Crispin had heard somewhere that if six people sat around a table to eat, chances are that one of them is a killer, or who fantasies about killing. It amused him that most of his friends pointed to him as being the most likely, whenever the statistic was brought up.
He was, after all, the self-confessed odd ball of any group.
‘Coupled with the fact that you know a suspicious amount of stuff about killers,’ Mick, a colleague began, as they all sat eating dinner, one night. ‘And you being not quite right in the head, my vote goes your way.’
Crispin and the other four, seated at Mick’s dining room table, laughed along.
Crispin didn’t mind their amusement at all. The way he saw it, if the other five were pointing his way, and he knew he wasn’t a serial killer, then they can’t be either.
Ergo: it must mean that he was safe to wonder free in their worlds.
He was about to say just those very words in response, when his head began to spin and he unfortunately lost consciousness.
When he came to, the first thing he noticed was the terrible pounding in his temples and at the back of his head. The next thing was the acrid aroma of vomit. He tried to lift his head to find out where the smell was coming from, but found he had been heftily tied to the table the group were previously sat around.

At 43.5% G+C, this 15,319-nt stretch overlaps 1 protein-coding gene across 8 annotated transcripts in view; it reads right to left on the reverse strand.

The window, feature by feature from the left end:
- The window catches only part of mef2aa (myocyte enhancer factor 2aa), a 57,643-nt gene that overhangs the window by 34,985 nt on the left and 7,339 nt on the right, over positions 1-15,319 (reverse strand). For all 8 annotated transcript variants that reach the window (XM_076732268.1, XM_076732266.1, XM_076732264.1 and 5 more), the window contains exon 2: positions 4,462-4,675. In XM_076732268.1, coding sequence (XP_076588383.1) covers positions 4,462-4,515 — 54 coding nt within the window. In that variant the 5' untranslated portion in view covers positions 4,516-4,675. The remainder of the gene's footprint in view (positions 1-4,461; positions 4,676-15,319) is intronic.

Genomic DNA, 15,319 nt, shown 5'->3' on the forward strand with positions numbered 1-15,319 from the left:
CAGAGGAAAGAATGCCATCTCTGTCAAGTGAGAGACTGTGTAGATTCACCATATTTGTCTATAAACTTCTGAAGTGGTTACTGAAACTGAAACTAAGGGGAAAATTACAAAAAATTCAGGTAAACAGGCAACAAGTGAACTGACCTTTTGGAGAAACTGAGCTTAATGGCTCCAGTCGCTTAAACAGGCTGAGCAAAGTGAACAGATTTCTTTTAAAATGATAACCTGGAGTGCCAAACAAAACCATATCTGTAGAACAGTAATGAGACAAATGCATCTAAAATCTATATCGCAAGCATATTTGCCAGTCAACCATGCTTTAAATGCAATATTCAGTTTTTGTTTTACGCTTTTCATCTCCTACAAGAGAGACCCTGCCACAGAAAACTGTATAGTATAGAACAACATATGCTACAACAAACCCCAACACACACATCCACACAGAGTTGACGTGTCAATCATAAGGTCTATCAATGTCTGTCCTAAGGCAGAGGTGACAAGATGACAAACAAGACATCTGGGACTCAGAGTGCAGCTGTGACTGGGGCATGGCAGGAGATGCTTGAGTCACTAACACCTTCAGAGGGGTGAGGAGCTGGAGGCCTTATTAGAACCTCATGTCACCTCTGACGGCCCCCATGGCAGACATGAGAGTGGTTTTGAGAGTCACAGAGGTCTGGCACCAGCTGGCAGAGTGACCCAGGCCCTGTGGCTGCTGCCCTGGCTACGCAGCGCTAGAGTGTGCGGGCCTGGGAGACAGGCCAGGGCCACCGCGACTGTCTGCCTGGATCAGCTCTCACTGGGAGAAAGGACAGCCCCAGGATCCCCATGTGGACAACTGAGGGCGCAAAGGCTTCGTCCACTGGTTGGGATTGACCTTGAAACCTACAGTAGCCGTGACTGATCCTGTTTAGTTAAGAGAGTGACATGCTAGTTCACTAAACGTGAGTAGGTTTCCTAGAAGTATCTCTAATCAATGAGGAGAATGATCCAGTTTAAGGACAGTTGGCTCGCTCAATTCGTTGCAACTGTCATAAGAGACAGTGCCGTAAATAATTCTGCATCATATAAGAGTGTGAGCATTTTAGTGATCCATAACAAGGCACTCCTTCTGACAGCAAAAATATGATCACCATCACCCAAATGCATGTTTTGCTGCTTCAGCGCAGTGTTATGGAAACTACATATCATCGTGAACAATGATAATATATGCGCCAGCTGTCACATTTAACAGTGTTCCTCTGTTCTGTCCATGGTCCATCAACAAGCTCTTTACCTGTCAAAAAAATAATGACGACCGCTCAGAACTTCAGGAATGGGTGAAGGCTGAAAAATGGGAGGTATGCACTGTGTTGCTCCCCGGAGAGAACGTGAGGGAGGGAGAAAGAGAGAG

He hoped that one of them had escaped to call the authorities.
‘Hello?’ He groaned. Sharp, violent pains shot from his head as he spoke.
‘Awwwww,’ Mick appeared to his right and cooed. ‘You’re awake. The fun can begin.’
”Mick, what’s happening?’ Crispin asked, feeling ready to add to the vomit perfume that filled his nostrils. ‘Where’re the others? Are they okay?’
‘Hush, my old mucka. Everyone’s fine. Look, see?’
The faces of Janet, Simon, Whistler and Mary appeared around him, like pop-up loons.
They all greeted him with big smiles and wide eyes. Mary even stroked his cheeks in a matriarchal manner.
‘Is this a joke?’ Crispin asked with hope.
Mick frowned before answering, ‘I wouldn’t say joke.’ He then produced a very shiny butchers knife. ‘It’s a lesson in never trusting statistics.’
The others showed Crispin their knives, giggled like maniacs and then began hacking away at him to a song only the seven dwarves should be allowed to sing.